The Deputy will be aware that NAMA does not own nor does it sell assets, including art, securing its loans. The sale of these assets is undertaken and managed by their owners or, in enforcement cases, on behalf of these owners by duly appointed Insolvency Officer Holders.

NAMA advises that the sale of art by debtors and Receivers/Administrators is conducted in accordance with the prevailing market practice for that asset and the jurisdiction to which the sale relates. The strategies adopted, including the engagement of selling agents, are designed in all cases to maximise the realised proceeds from the sale of the art.

I would also note that while it is the clear policy of NAMA itself to maximise the realised proceeds from all sales of assets securing its loans, it is also clearly in the absolute interest of NAMA debtors to maximise the realised proceeds from the sale of their assets in repayment of their debt. The Deputy will also note the legal, fiduciary and professional obligation on Insolvency Office Holders to maximise the realised proceeds from the sale of debtor assets

NAMA advises that sale arrangements applied for the disposal of art are a matter for debtors and appointed Receivers/Administrators in accordance with Agency guidelines and that it would not be appropriate for it to detail the future disposal strategies, including timelines, for the sale of art by debtors and Insolvency Office Holders.

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The NAMA applications in Dublin’s High Court are now coming thick and fast. Yesterday the Agency launched action against two individuals Paul O’Brien (presumably the “Pual O’Brien” shown at the Courts Service is a mistake) and Tony Enright. As is usual with recently-filed applications, there is no solicitor on record for the respondent.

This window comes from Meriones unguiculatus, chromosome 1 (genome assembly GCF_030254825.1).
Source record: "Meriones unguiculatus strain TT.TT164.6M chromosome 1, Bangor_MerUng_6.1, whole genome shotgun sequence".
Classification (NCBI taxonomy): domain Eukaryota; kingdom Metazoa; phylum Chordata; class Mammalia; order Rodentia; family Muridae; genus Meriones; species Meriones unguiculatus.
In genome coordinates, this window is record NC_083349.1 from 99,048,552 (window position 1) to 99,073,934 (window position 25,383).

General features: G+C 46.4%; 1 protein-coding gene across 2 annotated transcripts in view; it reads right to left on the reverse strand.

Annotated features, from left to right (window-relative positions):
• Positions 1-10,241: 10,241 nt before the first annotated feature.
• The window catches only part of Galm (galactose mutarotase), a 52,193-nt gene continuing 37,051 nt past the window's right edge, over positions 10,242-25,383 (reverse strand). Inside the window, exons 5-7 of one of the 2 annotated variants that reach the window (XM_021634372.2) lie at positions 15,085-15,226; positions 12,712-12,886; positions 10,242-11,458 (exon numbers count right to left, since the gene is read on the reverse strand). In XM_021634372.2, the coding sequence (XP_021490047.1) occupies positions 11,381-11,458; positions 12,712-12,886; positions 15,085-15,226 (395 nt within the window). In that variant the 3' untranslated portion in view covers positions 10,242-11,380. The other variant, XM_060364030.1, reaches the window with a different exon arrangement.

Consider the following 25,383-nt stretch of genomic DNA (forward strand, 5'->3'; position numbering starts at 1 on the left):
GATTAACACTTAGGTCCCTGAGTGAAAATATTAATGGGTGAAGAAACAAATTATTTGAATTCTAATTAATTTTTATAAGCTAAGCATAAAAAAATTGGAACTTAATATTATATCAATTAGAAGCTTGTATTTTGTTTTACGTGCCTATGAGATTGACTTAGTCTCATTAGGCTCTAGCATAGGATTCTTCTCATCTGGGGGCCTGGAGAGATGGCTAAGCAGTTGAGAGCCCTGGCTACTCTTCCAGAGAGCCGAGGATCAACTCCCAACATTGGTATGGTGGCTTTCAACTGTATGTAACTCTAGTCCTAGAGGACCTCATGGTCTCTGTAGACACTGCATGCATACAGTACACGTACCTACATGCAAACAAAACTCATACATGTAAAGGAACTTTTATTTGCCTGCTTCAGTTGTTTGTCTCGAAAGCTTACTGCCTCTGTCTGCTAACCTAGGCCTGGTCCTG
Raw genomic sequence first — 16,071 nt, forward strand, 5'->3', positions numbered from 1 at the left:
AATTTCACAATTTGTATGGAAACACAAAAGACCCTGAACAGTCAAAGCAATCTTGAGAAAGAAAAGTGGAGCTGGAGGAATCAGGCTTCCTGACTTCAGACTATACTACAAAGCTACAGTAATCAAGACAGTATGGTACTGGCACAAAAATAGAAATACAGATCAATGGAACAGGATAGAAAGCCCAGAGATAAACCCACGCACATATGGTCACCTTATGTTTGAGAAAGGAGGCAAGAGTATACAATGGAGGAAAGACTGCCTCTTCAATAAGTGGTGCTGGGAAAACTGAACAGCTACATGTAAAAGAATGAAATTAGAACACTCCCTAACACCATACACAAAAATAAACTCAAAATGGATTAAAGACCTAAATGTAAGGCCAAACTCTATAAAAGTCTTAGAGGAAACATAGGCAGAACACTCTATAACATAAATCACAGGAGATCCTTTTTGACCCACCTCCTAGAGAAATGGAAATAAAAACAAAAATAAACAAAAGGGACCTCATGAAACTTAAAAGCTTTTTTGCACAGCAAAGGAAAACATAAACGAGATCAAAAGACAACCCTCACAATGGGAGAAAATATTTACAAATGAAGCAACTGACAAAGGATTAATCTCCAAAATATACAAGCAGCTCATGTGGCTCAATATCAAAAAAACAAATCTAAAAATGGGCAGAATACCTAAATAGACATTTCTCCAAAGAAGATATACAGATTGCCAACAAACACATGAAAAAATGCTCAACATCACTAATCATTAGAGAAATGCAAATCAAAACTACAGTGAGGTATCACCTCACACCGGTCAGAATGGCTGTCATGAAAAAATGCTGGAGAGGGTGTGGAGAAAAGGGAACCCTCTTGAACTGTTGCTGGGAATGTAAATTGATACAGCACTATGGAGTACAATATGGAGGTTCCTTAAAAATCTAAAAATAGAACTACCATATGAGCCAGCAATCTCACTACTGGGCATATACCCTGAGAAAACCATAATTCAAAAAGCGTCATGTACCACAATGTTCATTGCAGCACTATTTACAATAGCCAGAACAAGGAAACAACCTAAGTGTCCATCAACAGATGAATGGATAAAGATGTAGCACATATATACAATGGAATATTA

The case reference is 2012/3820 S. The applicant is National Asset Loan Management Limited represented by global legal giant, Eversheds solicitors.

With individuals named as respondents, we need to be very careful when even speculating about the indentity of the respondent. NAMA doesn’t comment on individual cases, and although there is a well-known Limerick solicitor and developer called Paul O’Brien, and NAMA has taken legal action against him personally earlier this year, we do not know if this is the same Paul O’Brien in this case.

In the past, NAMA has taken legal action against individuals to enforce personal guarantees or to secure personal judgments, but it should be stressed that we do not know if either of these objectives lies behind the current application. NAMA generally doesn’t comment on individual legal cases.

So far this year, NAMA has launched 32 separate actions in Dublin’s High Court and has been on the receiving end of six.